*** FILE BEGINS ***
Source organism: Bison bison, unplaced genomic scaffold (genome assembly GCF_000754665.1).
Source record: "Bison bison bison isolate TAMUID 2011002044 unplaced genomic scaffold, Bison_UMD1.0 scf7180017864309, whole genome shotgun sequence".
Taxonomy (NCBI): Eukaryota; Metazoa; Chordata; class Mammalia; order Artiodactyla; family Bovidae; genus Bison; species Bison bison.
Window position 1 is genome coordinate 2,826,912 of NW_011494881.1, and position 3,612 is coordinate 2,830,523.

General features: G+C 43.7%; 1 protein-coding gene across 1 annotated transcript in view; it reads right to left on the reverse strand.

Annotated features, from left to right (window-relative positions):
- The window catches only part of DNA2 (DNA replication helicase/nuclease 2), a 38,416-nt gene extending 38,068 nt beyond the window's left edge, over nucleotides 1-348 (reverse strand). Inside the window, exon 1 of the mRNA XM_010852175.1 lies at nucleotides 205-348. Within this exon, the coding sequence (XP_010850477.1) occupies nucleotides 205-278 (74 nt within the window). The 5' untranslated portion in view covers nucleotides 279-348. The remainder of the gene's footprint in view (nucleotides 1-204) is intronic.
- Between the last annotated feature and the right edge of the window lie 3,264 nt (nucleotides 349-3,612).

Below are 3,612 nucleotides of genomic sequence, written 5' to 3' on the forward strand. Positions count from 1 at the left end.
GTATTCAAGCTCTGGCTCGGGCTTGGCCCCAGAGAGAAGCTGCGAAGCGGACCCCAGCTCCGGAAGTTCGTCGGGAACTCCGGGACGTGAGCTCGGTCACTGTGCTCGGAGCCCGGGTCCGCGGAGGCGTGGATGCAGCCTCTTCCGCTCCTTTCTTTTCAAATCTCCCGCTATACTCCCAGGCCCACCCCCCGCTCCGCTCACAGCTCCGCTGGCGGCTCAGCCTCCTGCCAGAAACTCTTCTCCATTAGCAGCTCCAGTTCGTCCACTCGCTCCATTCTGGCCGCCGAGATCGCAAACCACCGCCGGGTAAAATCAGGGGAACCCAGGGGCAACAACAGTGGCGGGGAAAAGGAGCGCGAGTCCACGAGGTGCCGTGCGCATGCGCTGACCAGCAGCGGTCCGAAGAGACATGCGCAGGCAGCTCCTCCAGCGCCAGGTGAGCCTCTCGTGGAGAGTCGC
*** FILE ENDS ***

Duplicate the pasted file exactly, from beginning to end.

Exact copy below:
Source organism: Bison bison, unplaced genomic scaffold (genome assembly GCF_000754665.1).
Source record: "Bison bison bison isolate TAMUID 2011002044 unplaced genomic scaffold, Bison_UMD1.0 scf7180017864309, whole genome shotgun sequence".
Taxonomy (NCBI): Eukaryota; Metazoa; Chordata; class Mammalia; order Artiodactyla; family Bovidae; genus Bison; species Bison bison.
Window position 1 is genome coordinate 2,826,912 of NW_011494881.1, and position 3,612 is coordinate 2,830,523.

General features: G+C 43.7%; 1 protein-coding gene across 1 annotated transcript in view; it reads right to left on the reverse strand.

Annotated features, from left to right (window-relative positions):
- The window catches only part of DNA2 (DNA replication helicase/nuclease 2), a 38,416-nt gene extending 38,068 nt beyond the window's left edge, over nucleotides 1-348 (reverse strand). Inside the window, exon 1 of the mRNA XM_010852175.1 lies at nucleotides 205-348. Within this exon, the coding sequence (XP_010850477.1) occupies nucleotides 205-278 (74 nt within the window). The 5' untranslated portion in view covers nucleotides 279-348. The remainder of the gene's footprint in view (nucleotides 1-204) is intronic.
- Between the last annotated feature and the right edge of the window lie 3,264 nt (nucleotides 349-3,612).

Below are 3,612 nucleotides of genomic sequence, written 5' to 3' on the forward strand. Positions count from 1 at the left end.
GTATTCAAGCTCTGGCTCGGGCTTGGCCCCAGAGAGAAGCTGCGAAGCGGACCCCAGCTCCGGAAGTTCGTCGGGAACTCCGGGACGTGAGCTCGGTCACTGTGCTCGGAGCCCGGGTCCGCGGAGGCGTGGATGCAGCCTCTTCCGCTCCTTTCTTTTCAAATCTCCCGCTATACTCCCAGGCCCACCCCCCGCTCCGCTCACAGCTCCGCTGGCGGCTCAGCCTCCTGCCAGAAACTCTTCTCCATTAGCAGCTCCAGTTCGTCCACTCGCTCCATTCTGGCCGCCGAGATCGCAAACCACCGCCGGGTAAAATCAGGGGAACCCAGGGGCAACAACAGTGGCGGGGAAAAGGAGCGCGAGTCCACGAGGTGCCGTGCGCATGCGCTGACCAGCAGCGGTCCGAAGAGACATGCGCAGGCAGCTCCTCCAGCGCCAGGTGAGCCTCTCGTGGAGAGTCGC